The US Air Force is changing its acquisitions strategy for the F-16 Radar Modernization Program, which it is running as part of its F-16 Combat Avionics Programmed Extension Suite (CAPES) effort to modernize the venerable single-engine fighter.

"The USAF is contracting with Lockheed Martin to develop an AESA [active electronically scanned array] fire control radar as a CFE (Contractor Furnished Equipment) item for the F-16 platform," says Dawn Sutton, deputy director of the USAF's F-16 System Program Office (SPO). "We defer to Lockheed Martin as to their plans on how to most appropriately meet the subject requirement. However, it's our expectation that Lockheed Martin will conduct a source selection to choose a radar vendor to meet the Air Force requirements."



Under the previous USAF strategy, the US government would supply the CAPES prime integrator, original F-16 manufacturer Lockheed Martin, with an AESA radar as government furnished equipment. "The requirements are coming out of the air force," says Bill McHenry, Lockheed's F-16 business development director. "So the air force hands us the operational requirements and we collect all the data." Lockheed would then pick the radar most suitable for the CAPES project, McHenry says.

There are two competing AESA radars that are on the market. One is Northrop Grumman's Scalable Agile Beam Radar (SABR), which is based on technology developed from the APG-77, APG-80 and APG-81 found respectively on the Lockheed F-22 Raptor, F-16E/F Block 60, and F-35. The other is the Raytheon Advanced Combat Radar (RACR), which is based on the APG-63 (V) 3, APG-79 and APG-82 found on the Boeing F-15C, F/A-18E/F, and F-15E respectively.

Lockheed has already had a preliminary look at early versions of both radars in its systems integration labs and both systems have flown on the F-16, McHenry says. At first glance, both radars meet the USAF's requirements. McHenry cannot specifically say when there will be a competition because the decision to change the acquisitions strategy is so new.

"We've just now gotten the go ahead that we're the CFE guys, up until this came out the decision was the radar was going to be government furnished equipment," he says. "So this pre-solicitation notice is a milestone that changes direction."

The USAF requires 24 upgraded F-16s be declared operational no later than the fourth quarter of calendar year 2018, which means a competition will have to happen soon. It will take two to three years to fully develop either AESA to production standards "We need to go out, get the selection, and move out very quickly in order to meet the timeline requirements identified by the US Air Force and Taiwan," McHenry says.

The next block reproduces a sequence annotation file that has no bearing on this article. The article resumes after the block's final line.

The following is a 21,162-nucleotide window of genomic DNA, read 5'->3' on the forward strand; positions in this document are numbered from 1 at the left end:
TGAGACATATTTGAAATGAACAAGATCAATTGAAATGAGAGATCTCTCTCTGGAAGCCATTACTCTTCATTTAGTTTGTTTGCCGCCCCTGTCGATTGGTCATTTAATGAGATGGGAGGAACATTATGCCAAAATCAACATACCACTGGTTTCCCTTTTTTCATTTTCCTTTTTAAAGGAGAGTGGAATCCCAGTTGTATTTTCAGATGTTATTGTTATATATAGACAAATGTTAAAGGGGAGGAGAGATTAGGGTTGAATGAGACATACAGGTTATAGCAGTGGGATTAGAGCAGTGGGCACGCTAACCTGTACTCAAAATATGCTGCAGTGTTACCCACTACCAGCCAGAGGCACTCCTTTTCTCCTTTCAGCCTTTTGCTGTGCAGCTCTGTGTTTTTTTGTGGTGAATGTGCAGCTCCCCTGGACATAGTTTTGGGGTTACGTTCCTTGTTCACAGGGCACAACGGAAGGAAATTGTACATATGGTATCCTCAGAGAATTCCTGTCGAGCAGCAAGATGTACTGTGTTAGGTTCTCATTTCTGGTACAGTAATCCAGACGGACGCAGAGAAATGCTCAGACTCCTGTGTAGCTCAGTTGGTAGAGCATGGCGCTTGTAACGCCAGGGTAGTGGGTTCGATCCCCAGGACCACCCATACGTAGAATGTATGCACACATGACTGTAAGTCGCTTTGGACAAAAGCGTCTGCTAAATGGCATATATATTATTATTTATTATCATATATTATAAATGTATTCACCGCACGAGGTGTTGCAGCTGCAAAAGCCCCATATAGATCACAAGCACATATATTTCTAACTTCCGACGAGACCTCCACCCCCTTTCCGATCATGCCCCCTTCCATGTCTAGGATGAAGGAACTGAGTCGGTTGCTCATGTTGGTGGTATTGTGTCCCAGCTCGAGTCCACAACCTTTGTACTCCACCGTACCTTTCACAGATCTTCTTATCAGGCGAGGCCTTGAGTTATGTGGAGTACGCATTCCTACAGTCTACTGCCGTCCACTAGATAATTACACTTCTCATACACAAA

The USAF hopes to modernize 300 F-16s with new radars, center cockpit displays, enhanced electronic warfare systems, data-links and cockpit avionics integration. The radar is the centerpiece of the CAPES upgrade, but USAF has indicated that it also wants to more tightly integrate the jet's avionics. "This is not going to be an easy task, an AESA is the heart and soul of a fighter airplane," McHenry says. "It is a hugely technical challenge."

But the USAF also needs to extend the aircraft's structural life. Lockheed is about to start testing to determine just how much life is left on the F-16 airframe. A test airframe has already been installed on a testing jig and a readiness review was completed on 11 October, McHenry says. Tests should begin by the end of the year.

The modernized USAF and Taiwanese F-16 form a new "baseline" for the Fighting Falcon-also known as the Viper, McHenry says. He notes that South Korea, which picked BAE Systems to modernize its fleet of F-16s, will not benefit from common configurations or shared logistics with the rest of the Viper fleet around the world. As the original manufacturer of the F-16, Lockheed is in the best position to upgrade the jets, he says.

Altogether, McHenry says that Lockheed expects to sell about 550 upgrade kits for the F-16-including USAF and Taiwanese orders. The company also hopes to secure contracts to build 100 new F-16s around the world.

Source: Flight International